Publisher: Travels and Travails Publishing (1 Sept. 2014)
Print Length: 362 pages
This is an example of a potentially good idea ruined by the inadequacies of an author. There are so many annoyances that detract from the story. Where do I start?
Let's take the first chapter. Eighteen characters are mentioned in as many pages. To make things worse, within a few sentences of introducing a character, the likelihood is that they will be referred to by their nickname or formal title. Confused? Well, to stir the mess, the author also adds named products into the mix; Herman Miller chair, Gabriel Carter work, Annie's Place for homeless women, and more... After five minutes I was left wondering who the story was about, who were the important characters and who were bit players. Not a good start. But, don't expect any respite, a quick scan reveals that there are over sixty people named throughout.
Next, the storyline. This was weak in so many aspects. In places, it was contrived. For example, when you tracked down missing children, and you have a team of investigators and off-duty policemen standing by, and no threat of violence exists, surely you just surround the area and send in a couple of people to apprehend them? No, not if you inhabit the pages of this book. You wait twenty-four hours and concoct some feeble plan to distract the children on the street before you can collar them. The author doesn't even offer up a feeble excuse to explain this illogicality.
Researching police procedure is evidently not one of the author's strengths either. When a kidnapped victim is released from the clutches of ruthless thugs, the rescue involving multiple deaths and injuries, would you expect a Police Captain to allow the freed person to go on their way without so much as a second glance, but hey, "we'll need to talk with you more" sometime. Simply farcical!
And, if you're looking for plot surprises, don't rely on Tourist Trapped to deliver them. The twists (sic) were so hackneyed that they must have already been disentangled a myriad times by much better writers. If you've never seen a horror film, or never read a psychological thriller before, then you might be taken off-guard - but I doubt it.
Now to the dialogue. Often, this was ludicrous. When you're engaged in deadly combat, with bullets flying in all directions, and your assailant shouts "Bitch!" you are unlikely to reply "You need to expand your vocabulary... Bitch is so over used." Oh, correction, you might if you're James Bond and this is a tongue in cheek effort, but neither is true of Tourist Trapped. And, talking of James Bond, if you don't like constant wisecrack retorts then steer clear of anything enclosed within quotation marks. Feeble? Yes. But not as pathetic as being shot three times and then still hurrying out of a scene in despair because your love interest has been reunited with his estranged wife.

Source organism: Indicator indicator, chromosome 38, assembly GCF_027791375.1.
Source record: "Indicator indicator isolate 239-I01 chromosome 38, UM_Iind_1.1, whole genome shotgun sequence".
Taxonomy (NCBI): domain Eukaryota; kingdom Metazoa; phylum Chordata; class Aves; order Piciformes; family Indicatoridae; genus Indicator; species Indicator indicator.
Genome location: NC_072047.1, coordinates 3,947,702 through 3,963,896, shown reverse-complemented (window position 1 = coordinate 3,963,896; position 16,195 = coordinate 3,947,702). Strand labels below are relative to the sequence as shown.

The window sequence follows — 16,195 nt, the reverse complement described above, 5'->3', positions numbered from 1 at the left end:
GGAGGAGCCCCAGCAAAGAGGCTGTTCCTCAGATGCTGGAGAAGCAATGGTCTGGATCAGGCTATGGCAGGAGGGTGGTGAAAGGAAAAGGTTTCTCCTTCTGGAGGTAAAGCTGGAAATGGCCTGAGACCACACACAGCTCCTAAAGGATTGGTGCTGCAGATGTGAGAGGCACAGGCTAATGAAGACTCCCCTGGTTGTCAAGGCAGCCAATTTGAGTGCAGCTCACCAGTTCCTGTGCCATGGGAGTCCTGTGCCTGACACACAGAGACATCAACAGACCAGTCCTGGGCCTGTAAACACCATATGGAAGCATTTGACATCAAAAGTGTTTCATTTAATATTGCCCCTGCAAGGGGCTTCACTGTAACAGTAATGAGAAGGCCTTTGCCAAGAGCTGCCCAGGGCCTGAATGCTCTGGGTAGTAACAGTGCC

I don't like including spoilers in my reviews so I'll just give a flavour of the contorted plot and the many convoluted sub-plots. Amanda is a divorce attorney turned amateur sleuth who, of course, can accomplish so much more than the professionals engaged on investigating a kidnapping. Her love interest is Chad, only she sees many impediments to any proposed romance. Chad on the other hand, secretly adores Amanda (surprise, surprise), but he is inhibited from revealing his feelings because Amanda lavishly dispenses her affections elsewhere. Amanda's half-sister, who Amanda detests (another surprise) disappears while on vacation in Mexico and Amanda's father, who Amanda resents (my, the surprises are mounting up), persuades her to go investigate because Amanda's expertise(?) is the best chance of solving the mystery.
Did this storyline engage my emotions? At times I regretted having ever learned to read. Understand why I mentioned that the plot is contrived?
By the way, Amanda only seems to represent woman who have been wronged by their dastardly husbands. And Amanda's father has a wretched history of betraying those who love him. Then there is Amanda's romantic background, which naturally involves a cheating creep of a Don Juan. Not to mention the various sub-plots, all involving thugs and lowlife's of the male gender. Can you spot the common theme? Turned that on it's head and see if the premise doesn't yell out at you: "Sexist!"
Having expressed a few of my many reservations, I did detect a glimmer of promise hidden beneath flotsam and jetsam. If you're looking for a light read, and you're prepared to overlook the numerous flaws, you might derive a modicum of entertainment from this work. A word of warning though. Be prepared to finish the last word, of the last sentence, of the last paragraph only to find that you are left holding a multitude of loose ends. Yes, this book is the first in a series and you'll have to read the sequels to discover how it ends - only, as of August 2015, there is no sign of the second and third books in this trilogy hitting the shelves. Ho, hum...